38. I have eaten cabbage and noodles since my kids were young. A babysitter taught us how to make it. I never knew what it was called until now. It’s just always been cabbage and noodles to us! A life saver for a single Mom of 3! Cheap meal, kids love it, what could be better? my kids are all grown and their kids are all grown but everyone still loves this simple dish!

    • Oh I absolutely agree! When I buy a head of cabbage, I can easily get several meals out of it (granted I’m only one person), and cabbage is cheap to begin with. When I don’t know what to make for the week, I usually end up with cabbage and making haluski.

      • Haluski is a Slovak dish in my family. Haluski is a potato dumpling. My Great Grandparents came here early 1920’s and Grandma Novak made it with the dumplings, sauerkraut and fried chopped bacon and onions. My father continues to make it and it is heavenly!!!!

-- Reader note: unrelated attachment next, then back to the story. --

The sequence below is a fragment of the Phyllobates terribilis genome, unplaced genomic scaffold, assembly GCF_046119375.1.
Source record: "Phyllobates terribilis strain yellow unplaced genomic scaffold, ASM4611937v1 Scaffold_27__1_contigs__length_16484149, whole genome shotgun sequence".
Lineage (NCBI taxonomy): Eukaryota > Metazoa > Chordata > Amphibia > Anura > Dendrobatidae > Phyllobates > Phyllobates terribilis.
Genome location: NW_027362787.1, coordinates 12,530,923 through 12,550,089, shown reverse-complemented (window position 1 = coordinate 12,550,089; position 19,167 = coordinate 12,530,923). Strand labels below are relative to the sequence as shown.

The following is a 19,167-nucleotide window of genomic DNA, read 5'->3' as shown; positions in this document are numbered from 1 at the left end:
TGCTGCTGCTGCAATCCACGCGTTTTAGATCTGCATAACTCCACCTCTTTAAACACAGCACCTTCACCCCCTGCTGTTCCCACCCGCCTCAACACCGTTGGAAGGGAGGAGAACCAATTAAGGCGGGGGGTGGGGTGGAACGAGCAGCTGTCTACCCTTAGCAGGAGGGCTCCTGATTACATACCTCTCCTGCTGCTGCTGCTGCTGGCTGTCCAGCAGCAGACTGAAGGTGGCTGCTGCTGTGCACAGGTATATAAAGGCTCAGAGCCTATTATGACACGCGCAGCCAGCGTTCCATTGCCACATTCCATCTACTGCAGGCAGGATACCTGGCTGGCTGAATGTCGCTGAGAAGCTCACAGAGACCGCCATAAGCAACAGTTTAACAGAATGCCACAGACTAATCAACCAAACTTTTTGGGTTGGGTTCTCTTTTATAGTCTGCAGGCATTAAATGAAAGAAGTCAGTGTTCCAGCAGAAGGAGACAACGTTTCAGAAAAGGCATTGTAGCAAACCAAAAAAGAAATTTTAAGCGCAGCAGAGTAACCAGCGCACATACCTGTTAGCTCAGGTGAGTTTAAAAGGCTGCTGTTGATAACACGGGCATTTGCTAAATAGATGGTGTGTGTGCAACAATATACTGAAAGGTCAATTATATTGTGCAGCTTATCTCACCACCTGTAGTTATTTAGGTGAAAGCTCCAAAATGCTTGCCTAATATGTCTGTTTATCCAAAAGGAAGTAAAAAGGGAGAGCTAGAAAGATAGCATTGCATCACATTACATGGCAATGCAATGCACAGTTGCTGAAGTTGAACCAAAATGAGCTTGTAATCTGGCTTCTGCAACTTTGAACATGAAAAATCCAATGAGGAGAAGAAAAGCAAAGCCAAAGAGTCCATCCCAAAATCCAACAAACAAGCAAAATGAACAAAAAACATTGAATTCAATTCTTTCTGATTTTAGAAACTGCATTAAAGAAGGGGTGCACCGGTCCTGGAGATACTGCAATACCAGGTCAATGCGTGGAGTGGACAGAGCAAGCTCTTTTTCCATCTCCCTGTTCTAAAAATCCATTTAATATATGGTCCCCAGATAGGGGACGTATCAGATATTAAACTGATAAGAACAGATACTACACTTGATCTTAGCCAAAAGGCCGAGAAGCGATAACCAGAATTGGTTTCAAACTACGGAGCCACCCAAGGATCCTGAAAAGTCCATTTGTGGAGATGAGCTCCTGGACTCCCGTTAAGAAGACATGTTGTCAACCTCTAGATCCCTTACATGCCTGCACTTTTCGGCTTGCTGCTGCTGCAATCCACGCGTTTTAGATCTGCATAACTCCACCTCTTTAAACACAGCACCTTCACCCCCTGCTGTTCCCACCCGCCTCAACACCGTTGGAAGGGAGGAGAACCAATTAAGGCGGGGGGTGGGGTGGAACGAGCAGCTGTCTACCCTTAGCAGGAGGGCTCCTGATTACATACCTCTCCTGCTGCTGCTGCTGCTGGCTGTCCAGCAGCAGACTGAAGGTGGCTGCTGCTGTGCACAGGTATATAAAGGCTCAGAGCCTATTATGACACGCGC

39. In a simpler form, this is Hungarian peasant food. The version I grew up on was small macaroni shells mixed in with chopped cabbage fried in bacon fat, and lots of black pepper. Yum! Haven’t made that in years. The name is different in Hungarian also, but I don’t know how to spell it.

  40. Stacey Pogozelski Berry says:

    I grew up eating this in Texas; my Polish dad is from Pittsburgh! My mom made haluski at least twice a month. Love it! Still one of my favorite comfort foods.

  41. Hi! I made this dish yesterday and it was really good! I was wondering if there is a side dish that you would recommend to eat along with it?

    • If you want to be a true Pittsburgher, the answer is pierogies ;) We usually eat garlic bread with it since it’s pasta, but you can also do a salad to help balance the butter. Or you can make the haluski as a side dish and serve something else for the main. Haluski is often served with fish for fish fries during Lent.